"Because of the observance of modest dressing, there are more places where (the women) can be beaten without it being noticed, because the man is also concerned about what people will say. But there are also characteristics that have to do with the religious aspect, such as husbands that forced their women to wash their hands dozens of times in an obsessive manner, or humiliate them by mocking their level of religiosity."
Why Haredi Domestic Violence Is Different
Shmarya Rosenberg • FailedMessiah.com
Writing in Ynet, Tali Farkash highlights a new study about domestic violence among haredim in Israel.
The study’s author, Ariel University Center’s Dr. Mally Schori-Biton, is both a criminologist and couples' therapist. Her study looks at differences in domestic abuse in haredi and Orthodox households and the rest of Israel’s population.
And according to what Schori-Biton told Farkash, there are significant differences between the two populations.
"Because of the observance of modest dressing, there are more places where (the women) can be beaten without it being noticed, because the man is also concerned about what people will say.
"But there are also characteristics that have to do with the religious aspect, such as husbands that forced their women to wash their hands dozens of times in an obsessive manner, or humiliate them by mocking their level of religiosity.
"Sometimes physical violence is preferable’ to humiliation or severe emotional abuse, which does not leave a physical mark or proof, and can lead to unbearable suffering," she said.
"This is true to [such an] extent that some of the respondents said they preferred a beating to the verbal and emotional abuse. Some women also reported that their husbands forced them to have sex against their will – an act that is considered by law as rape with all its implications.…
“There is no statistical data to support the frequency of the phenomenon [among haredim]. There is data on certain communities and residential zones, but the level of religiosity is not a factor that is taken into consideration in the existing databases. And this is the basic problem that I encountered: The lack of a foundation that examines the phenomenon in this context."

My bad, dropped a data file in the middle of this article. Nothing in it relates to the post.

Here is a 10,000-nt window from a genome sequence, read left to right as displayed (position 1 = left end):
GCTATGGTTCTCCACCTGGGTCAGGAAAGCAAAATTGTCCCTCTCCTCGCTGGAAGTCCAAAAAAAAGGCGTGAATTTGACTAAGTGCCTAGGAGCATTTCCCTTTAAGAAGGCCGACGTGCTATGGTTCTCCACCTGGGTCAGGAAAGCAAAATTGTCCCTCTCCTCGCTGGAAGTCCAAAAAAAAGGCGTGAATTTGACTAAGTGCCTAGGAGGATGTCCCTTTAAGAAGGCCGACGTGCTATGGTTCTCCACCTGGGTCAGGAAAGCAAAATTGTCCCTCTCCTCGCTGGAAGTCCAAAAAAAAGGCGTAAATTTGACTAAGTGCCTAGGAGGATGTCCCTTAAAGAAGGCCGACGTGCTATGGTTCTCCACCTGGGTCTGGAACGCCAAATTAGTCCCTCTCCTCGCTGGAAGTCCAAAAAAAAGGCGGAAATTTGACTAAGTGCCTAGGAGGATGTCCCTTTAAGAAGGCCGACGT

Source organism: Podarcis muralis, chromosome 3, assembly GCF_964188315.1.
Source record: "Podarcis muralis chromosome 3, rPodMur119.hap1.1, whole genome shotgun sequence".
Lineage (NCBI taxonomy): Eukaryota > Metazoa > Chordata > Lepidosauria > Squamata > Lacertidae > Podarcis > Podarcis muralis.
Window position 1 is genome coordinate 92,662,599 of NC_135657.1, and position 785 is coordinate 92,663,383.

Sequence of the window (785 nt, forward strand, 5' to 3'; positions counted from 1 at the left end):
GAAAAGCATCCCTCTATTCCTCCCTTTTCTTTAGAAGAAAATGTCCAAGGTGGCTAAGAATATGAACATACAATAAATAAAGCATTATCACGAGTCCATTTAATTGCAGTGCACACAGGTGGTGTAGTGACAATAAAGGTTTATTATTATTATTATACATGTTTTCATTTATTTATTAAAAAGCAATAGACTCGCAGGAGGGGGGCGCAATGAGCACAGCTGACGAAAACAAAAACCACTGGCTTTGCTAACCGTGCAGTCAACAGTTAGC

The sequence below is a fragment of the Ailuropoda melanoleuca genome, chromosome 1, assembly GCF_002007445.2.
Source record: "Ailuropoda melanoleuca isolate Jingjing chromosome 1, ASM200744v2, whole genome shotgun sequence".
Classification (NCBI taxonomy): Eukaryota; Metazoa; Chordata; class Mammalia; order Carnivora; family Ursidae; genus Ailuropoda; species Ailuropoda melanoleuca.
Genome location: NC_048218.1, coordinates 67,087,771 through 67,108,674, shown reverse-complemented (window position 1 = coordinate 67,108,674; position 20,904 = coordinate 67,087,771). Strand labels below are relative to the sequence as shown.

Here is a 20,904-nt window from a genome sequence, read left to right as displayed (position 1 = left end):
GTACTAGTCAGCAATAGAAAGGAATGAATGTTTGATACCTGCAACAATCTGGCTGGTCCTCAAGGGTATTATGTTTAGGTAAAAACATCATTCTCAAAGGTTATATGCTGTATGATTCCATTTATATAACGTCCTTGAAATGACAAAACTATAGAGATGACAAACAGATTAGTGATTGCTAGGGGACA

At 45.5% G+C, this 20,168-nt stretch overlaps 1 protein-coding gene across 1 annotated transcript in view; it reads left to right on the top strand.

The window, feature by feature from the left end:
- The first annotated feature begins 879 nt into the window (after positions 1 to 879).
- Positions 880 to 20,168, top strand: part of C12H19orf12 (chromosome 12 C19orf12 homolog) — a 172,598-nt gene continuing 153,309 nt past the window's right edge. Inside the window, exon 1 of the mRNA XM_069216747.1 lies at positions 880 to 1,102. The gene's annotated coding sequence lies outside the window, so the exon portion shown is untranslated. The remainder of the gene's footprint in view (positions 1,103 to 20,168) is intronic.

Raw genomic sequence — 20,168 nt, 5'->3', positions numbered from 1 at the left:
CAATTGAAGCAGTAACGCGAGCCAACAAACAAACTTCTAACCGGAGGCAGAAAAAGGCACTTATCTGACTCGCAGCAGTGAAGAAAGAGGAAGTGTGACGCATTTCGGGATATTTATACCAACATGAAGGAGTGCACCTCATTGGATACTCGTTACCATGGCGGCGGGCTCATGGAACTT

Schori-Biton used 88 battered women, 42 haredi and 42 Orthodox, as a case study. The four other women had left Orthodoxy or haredism due to the abuse. All of the women were interviewed by an interviewer that dressed like them and who came from a similar religious background.
"The haredi society is characterized as a collective, patriarchal society,” Schori-Biton told Farkash, “and social status is defined according to sex and hierarchy in the group. Like other closed societies, the haredi society exhibits deeply ingrained patterns of false appearances of 'everything is a-okay' alongside concerns over 'what others will say.'"
Schori-Biton said that it is hareder for haredi woemn to break the cycle of abuse and go public.
“The situation in the haredi society is much worse, because it involves defending the religious image and protecting the family at any price – even at the price of violence."
The haredi women Schori-Biton silently suffered with the abuse until their youngest child got married. It was only when they had no more unmarried children they looked for a shelter. The women believed that seeking help before that would have harmed their children's marriage prospects.
But the haredi women’s fear of being stigmatized or ostracized was exaggerated.
30% of those haredi women studied told researchers that getting help strengthened their relationships with family and friends, which often had been sabotaged by their abusive spouse, and said that they have taken an active role in their communities since going public about the abuse.
"We have seen a positive change in the past 15 years," said Dr. Schori-Biton told Farkash. “Even among rabbis and 'socialization agents' within the communities that work with welfare offices. Awareness within the community has increased, and treatment centers that are suitable for the Orthodox-haredi population have opened up. This is a sector that intends to battle the phenomenon. There is willingness and readiness, and all that is left to do is hope they succeed.”